Arcade PCB Repair Logs

Arcade PCB Repair Logs #1: Tekken (Namco System 11)

Let's start off nice and easy. 

Tekken is a fighting game using the Namco System 11 architecture, which is similar to the Sony Playstation. The PCB consists of a mainboard, a CPU board and a daughterboard with mask ROMs. Note that the CPU board is interchangeable with other System 11 games, but the mainboard and daughterboard are not. The mainboard holds the program ROMs, and the daughterboard holds the graphics ROMs. This board looks good, at least before you plug it in.

 

Symptom #1

The board would boot, but there appeared to be a lot of missing graphics.

Resolution:

Because a few items seemed to be jumping on screen and disappearing, there was a chance of a loose connection somewhere on the board. Using a non-conductive implement, I started pressing down on various surface mount chips on the CPU board. I found that pressing down on an SRAM chip restored some graphics. Without applying pressure, I checked the pins using my logic probe, and found that many of them were not registering a signal at all. I then used my hot air gun (flow and temperature adjustable, from www.mcumall.com) to gently reflow the solder around that chip, while pressing down on it with a heat resistant tool while the solder solidified. Graphics were restored somewhat.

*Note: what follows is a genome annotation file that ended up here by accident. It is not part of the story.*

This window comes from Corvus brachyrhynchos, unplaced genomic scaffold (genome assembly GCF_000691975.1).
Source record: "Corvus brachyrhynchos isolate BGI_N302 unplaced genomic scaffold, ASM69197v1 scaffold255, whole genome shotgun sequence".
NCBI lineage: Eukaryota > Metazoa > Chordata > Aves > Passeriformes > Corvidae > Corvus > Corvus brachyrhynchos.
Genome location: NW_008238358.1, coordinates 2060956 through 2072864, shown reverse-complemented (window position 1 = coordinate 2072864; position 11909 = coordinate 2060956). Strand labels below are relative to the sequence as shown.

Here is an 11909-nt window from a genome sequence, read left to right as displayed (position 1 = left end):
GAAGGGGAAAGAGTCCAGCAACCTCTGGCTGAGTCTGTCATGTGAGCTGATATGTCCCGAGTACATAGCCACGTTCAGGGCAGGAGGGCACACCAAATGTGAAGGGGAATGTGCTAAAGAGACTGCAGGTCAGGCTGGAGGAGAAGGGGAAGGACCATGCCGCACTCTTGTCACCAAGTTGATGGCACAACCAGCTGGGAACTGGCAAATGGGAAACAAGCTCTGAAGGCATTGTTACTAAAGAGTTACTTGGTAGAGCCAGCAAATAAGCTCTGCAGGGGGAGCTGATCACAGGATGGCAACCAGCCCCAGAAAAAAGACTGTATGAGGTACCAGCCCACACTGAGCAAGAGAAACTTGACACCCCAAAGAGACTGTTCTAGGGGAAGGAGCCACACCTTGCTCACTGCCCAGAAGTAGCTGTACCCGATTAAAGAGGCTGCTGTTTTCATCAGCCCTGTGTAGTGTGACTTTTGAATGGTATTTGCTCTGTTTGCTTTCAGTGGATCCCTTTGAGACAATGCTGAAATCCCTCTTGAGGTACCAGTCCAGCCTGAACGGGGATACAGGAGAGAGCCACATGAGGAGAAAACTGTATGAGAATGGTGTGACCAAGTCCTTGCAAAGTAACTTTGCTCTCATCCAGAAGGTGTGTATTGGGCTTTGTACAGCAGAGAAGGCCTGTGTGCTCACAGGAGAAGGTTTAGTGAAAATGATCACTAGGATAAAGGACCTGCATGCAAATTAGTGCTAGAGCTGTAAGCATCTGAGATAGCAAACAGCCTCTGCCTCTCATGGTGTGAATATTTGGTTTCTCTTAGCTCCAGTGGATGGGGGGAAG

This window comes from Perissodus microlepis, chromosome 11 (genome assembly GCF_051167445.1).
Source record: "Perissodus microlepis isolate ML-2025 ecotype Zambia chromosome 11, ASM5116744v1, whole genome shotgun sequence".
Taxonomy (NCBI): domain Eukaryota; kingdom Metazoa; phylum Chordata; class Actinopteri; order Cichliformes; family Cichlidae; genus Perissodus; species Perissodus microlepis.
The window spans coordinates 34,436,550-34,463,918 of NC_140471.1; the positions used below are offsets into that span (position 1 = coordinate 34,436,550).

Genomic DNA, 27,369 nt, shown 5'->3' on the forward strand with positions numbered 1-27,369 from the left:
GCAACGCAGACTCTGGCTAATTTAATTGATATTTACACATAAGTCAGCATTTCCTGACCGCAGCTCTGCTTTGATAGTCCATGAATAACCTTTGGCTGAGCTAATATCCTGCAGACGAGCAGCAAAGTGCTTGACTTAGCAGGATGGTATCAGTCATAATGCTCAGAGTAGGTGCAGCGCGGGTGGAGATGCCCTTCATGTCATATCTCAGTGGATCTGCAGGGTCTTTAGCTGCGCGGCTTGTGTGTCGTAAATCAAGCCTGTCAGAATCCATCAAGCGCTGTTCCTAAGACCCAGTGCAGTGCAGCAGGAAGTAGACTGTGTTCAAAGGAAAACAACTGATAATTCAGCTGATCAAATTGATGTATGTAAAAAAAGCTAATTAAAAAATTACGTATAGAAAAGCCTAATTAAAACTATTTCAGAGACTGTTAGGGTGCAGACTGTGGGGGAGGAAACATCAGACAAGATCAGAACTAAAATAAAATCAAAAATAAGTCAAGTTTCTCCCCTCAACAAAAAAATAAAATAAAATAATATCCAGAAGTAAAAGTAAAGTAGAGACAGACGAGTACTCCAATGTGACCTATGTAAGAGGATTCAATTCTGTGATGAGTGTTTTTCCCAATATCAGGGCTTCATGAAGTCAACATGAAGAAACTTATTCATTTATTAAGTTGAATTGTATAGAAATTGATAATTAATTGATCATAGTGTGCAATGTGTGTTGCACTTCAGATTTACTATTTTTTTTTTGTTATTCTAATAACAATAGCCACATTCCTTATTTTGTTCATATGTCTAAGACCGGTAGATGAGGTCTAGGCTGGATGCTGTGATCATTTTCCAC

Symptom #2:

Video still seems washed out and backgrounds appear white in some cases.

Resolution:

Even with the SRAM chip now firmly connected, I compared my video with an emulator and found that everything seemed too bright. Hunting around the CPU board I found a small potentiometer labeled "VIDEO LEVEL". I turned down this pot and the image came back into balance. The backgrounds were present since the SRAM chip was fixed, but just over saturated up into pure white.

Lessons learned:

Surface mount chips are not impervious to weak solder joints!